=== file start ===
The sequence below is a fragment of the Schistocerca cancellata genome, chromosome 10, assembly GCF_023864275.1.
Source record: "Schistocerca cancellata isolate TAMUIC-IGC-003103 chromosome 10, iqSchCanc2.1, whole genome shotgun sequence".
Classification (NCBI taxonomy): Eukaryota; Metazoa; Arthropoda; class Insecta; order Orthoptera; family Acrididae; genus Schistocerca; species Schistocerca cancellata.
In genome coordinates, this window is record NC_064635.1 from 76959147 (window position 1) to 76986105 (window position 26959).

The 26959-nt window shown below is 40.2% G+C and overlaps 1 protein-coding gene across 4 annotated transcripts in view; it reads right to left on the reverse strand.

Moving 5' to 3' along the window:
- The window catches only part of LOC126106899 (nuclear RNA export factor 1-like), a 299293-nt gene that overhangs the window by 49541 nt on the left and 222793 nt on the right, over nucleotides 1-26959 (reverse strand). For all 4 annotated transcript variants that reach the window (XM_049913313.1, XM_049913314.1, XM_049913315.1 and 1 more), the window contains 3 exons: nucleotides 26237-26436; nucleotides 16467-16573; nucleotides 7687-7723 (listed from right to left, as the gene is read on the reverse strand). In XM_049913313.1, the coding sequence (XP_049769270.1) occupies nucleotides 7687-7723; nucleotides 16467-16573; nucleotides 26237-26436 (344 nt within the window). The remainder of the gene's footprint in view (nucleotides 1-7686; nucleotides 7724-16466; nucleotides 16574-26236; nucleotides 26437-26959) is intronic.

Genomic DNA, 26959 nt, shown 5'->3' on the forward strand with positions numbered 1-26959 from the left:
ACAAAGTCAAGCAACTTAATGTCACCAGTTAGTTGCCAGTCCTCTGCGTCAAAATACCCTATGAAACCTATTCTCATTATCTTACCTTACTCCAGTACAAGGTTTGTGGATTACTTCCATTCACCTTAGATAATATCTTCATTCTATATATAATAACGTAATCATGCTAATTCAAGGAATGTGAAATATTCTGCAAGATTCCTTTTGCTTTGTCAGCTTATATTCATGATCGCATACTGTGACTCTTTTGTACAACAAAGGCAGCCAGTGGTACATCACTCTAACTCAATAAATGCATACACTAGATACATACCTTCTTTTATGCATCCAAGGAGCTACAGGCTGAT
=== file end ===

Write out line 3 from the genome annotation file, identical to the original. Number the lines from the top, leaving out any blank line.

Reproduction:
Classification (NCBI taxonomy): Eukaryota; Metazoa; Arthropoda; class Insecta; order Orthoptera; family Acrididae; genus Schistocerca; species Schistocerca cancellata.